110/239 (46%) children and 62/238 adults (26%) felt worried/nervous prior to their child receiving a respiratory test. 219/243 (90%) children, 221/240 (92%) parent/guardians, 230/248 (93%) nurses felt the ANS was “comfortable”, or a “little uncomfortable” compared with 115/240 (48%), 99/240 (41%), 87/249 (35%) for CTN respectively (Fig. 3). The majority of children, parents/guardians and nurses said the ANS was the better swab and would be preferred for future testing (see Table 2).

Fig. 3
figure 3

Assessment of comfort levels between ANS and standard CTN

Table 2 Swab preference


We found that the ANS had high accuracy for detection of respiratory viruses by PCR when compared with CTN (positive percentage agreement 96% and negative percentage agreement 99%). When rated by children, parents, and nurses, the ANS revealed high acceptability, with most indicating they would prefer ANS than CTN for future testing.

Selection of respiratory sampling methods in children require consideration of comfort, feasibility, diagnostic yield, time taken, and cost. Several avenues exist for respiratory viral testing including nasopharyngeal, nasal, oropharyngeal and saliva specimens. Nasal swab specimens are most frequently used in children and have high positive percentage agreement when compared to more invasive nasopharyngeal swabs [15, 16]. Collection of saliva offers a less invasive method and is relatively easy to collect, however previous studies in children, comparing nasal and nasopharyngeal swab with saliva and throat swabs, have demonstrated inferior detection for respiratory viruses [17, 18]. Adult studies investigating saliva for respiratory virus detection have described lower sensitivity and laboratory challenges due to handling of more viscous samples [19]. With the additional benefits of high accuracy and acceptability over standard testing, the ANS used in this study provides a new option for children amongst existing methods.

Large-scale testing of symptomatic and asymptomatic patients requires innovation in sampling methods and self-sampling [20]. Consideration needs to be given to respiratory testing methods that reduce procedural distress and impact from repeated procedures [3]. Frequent testing of asymptomatic children has been used to enable school attendance, or prior to elective hospital admissions in children with chronic illness throughout the SARS-CoV-2 pandemic. Some modelling has also suggested that accessibility and high frequency testing, may be a priority over test sensitivity in achieving effective population screening [21]. Studies have described lower pain scores were reported for ANS compared with combined anterior nasal and throat swabs [7, 8]. This finding is supported by our study, whereby participants and their parents reported the novel ANS caused less discomfort and was preferred over CTN. These benefits may support children to undertake more frequent testing if required and reduce procedural distress.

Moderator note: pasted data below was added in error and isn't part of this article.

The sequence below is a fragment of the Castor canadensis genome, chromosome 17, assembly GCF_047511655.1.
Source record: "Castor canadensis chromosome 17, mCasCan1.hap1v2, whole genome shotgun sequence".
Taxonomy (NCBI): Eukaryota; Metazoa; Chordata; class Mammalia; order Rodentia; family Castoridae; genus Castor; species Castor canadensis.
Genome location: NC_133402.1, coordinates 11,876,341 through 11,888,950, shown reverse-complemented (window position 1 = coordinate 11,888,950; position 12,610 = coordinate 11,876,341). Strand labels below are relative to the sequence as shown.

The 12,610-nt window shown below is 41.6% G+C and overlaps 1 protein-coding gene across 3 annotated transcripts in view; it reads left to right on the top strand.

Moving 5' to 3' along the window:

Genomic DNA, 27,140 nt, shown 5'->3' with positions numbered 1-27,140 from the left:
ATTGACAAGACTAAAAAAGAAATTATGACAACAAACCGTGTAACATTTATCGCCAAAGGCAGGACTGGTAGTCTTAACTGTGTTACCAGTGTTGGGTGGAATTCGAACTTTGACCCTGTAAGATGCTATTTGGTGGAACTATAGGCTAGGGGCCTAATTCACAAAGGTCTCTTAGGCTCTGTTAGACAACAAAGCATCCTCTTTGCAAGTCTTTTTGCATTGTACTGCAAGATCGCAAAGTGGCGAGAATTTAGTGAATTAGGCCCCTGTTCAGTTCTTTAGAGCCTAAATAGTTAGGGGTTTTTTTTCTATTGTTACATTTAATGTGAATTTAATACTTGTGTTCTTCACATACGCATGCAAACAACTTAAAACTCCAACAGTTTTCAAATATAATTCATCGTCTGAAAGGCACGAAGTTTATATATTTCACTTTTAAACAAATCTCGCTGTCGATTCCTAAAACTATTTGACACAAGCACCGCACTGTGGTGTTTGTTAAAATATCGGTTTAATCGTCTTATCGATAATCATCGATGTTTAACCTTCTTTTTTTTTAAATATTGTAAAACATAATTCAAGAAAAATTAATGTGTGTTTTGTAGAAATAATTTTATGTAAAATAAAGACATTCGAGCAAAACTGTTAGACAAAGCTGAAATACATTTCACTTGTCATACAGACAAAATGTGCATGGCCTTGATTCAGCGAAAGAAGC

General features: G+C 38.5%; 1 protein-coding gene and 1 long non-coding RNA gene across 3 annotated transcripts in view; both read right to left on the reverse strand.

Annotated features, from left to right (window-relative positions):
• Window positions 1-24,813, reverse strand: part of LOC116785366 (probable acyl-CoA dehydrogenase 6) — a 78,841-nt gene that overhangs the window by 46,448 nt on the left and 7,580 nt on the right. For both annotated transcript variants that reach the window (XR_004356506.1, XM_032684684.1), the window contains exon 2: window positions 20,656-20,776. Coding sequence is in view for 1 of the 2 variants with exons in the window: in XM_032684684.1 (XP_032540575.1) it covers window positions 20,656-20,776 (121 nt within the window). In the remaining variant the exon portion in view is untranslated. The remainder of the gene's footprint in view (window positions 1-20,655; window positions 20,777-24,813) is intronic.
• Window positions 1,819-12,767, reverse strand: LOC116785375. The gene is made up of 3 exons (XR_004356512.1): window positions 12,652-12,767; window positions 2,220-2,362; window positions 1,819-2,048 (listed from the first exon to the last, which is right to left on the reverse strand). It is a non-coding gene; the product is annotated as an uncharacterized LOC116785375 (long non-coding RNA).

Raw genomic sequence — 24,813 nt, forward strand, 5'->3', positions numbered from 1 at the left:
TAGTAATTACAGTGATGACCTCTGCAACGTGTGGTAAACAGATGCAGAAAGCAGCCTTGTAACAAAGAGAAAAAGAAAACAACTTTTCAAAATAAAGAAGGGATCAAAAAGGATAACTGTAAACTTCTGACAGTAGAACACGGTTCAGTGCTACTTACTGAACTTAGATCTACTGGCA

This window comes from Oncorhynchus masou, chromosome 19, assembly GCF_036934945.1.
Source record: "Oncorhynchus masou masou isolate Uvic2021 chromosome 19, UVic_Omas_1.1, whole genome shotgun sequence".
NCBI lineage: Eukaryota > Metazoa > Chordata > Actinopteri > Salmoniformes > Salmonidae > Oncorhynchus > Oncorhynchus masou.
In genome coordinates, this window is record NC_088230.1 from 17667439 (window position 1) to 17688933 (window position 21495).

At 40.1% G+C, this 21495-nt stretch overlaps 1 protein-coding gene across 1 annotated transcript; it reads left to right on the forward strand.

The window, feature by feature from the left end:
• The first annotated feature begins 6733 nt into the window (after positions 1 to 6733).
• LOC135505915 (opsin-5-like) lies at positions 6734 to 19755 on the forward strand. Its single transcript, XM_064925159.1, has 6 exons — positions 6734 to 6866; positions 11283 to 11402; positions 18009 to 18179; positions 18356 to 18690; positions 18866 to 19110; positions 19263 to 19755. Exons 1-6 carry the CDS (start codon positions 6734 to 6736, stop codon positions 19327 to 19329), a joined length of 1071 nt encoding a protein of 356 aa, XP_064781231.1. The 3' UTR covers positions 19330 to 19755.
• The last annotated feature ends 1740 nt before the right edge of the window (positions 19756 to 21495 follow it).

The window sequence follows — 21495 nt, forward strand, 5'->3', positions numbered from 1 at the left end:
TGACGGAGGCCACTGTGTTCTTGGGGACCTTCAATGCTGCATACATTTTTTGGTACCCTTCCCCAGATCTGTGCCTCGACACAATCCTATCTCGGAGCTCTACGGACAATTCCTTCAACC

Methods which allow for self-collection reduce the need for clinician involvement, and associated resource and workforce requirements, personal protective equipment usage and nosocomial exposure risk. Moreover, self-collected samples for respiratory viruses have the advantage of earlier collection timed with the onset of symptoms, which may allow better detection [22]. Previous studies have highlighted potential improved uptake, higher satisfaction and reassuring diagnostic accuracy in self and caregiver collected samples [23, 24]. In this study, the median age of participants was 6.9 years, and yet 57% of participants inserted the ANS independently, highlighting the potential for self-collection in young children.